The American Bar Association’s House of Delegates recently rejected a resolution that would have required law schools to have a bar passage rate in excess of 75 percent or face the risk of losing accreditation. The resolution was defeated by a large margin.
The proponents of a new rule believe that it is unfair for law schools to admit students who are unlikely to pass their state bar exams. They noted that many student take out large amounts of debt in order to attend law school. If they don’t pass the bar, these students still have to pay back their loans but do not have the credential to practice law and earn the salaries necessary to pay back these loans and still enjoy a comfortable lifestyle. Thus, they argue that it is unethical for law schools to take tuition fees from students who have a low chance of ever practicing law.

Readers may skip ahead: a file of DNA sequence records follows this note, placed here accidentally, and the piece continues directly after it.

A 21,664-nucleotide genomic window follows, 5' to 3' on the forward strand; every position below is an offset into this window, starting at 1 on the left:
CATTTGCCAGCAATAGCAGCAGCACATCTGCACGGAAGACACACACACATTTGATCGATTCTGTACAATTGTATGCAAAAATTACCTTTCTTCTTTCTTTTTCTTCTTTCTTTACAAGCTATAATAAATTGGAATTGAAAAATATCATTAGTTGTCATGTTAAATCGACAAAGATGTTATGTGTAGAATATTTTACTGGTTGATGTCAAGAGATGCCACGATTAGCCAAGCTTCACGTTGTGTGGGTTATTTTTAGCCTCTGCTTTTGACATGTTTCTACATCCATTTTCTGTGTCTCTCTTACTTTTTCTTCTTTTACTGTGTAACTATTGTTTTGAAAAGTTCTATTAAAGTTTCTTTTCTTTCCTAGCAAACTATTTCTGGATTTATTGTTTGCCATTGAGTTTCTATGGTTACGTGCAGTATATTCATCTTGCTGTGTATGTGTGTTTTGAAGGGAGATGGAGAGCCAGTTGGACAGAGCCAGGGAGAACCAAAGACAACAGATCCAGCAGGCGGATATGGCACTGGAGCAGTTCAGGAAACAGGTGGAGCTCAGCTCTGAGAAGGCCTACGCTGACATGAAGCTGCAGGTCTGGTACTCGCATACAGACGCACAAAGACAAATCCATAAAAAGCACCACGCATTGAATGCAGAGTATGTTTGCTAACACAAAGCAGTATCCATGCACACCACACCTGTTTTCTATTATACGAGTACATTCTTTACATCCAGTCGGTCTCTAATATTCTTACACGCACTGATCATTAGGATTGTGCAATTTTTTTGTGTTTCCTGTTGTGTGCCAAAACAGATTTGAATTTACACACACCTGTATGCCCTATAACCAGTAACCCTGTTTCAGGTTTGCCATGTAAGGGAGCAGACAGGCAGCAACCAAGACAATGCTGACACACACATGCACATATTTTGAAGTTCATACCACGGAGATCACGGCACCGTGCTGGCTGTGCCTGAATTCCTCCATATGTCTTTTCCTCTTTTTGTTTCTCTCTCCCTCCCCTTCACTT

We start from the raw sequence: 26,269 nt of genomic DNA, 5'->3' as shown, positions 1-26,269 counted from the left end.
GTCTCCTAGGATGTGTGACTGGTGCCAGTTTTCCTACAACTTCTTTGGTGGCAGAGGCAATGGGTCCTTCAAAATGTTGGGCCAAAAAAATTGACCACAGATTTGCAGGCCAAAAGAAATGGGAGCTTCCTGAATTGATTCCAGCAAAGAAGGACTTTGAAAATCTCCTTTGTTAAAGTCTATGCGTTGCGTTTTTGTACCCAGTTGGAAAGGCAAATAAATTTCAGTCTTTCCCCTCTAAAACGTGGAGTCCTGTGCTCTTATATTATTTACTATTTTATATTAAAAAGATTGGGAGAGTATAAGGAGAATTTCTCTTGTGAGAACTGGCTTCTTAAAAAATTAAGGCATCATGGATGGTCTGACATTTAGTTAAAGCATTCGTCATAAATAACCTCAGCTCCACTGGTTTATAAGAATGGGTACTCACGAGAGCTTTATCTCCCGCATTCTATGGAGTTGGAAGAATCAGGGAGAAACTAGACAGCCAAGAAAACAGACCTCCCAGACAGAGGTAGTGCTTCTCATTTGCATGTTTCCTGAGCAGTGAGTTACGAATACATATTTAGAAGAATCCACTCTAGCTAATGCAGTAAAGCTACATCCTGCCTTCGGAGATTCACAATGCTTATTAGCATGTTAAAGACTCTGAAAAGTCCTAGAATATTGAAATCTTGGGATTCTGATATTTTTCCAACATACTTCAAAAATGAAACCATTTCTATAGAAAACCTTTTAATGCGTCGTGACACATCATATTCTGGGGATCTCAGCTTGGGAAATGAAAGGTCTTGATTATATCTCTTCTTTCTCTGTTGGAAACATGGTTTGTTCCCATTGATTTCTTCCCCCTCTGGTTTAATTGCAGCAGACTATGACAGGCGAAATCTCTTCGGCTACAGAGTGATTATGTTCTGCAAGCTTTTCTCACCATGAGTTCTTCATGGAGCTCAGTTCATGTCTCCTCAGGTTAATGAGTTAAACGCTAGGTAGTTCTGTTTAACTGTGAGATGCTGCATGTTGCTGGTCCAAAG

Opponents of the measure argue that the new rule would make it tough for law schools in California to meet the requirement because the bar examination in the state is particularly difficult. Also, the new rule would adversely affect law schools with a large percentage of students from underrepresented groups. According to a letter to the ABA from a group of diversity activists, there are 36 law schools in the United States that had bar passage rates of below 65 percent in both 2016 and 2017. Five of 36 law schools are at historically Black universities and many others with low bar passage rates have significant percentages of African Americans and other students of color. These experts warned that the passage of the resolution could have a significant negative impact on efforts to further diversify the law profession. This argument apparently held sway with the House of Delegates.
The ABA has not closed the door on the issue and will continue to study how to best deal with the prospect of rising student debt and lowering passage rates on state bar examinations.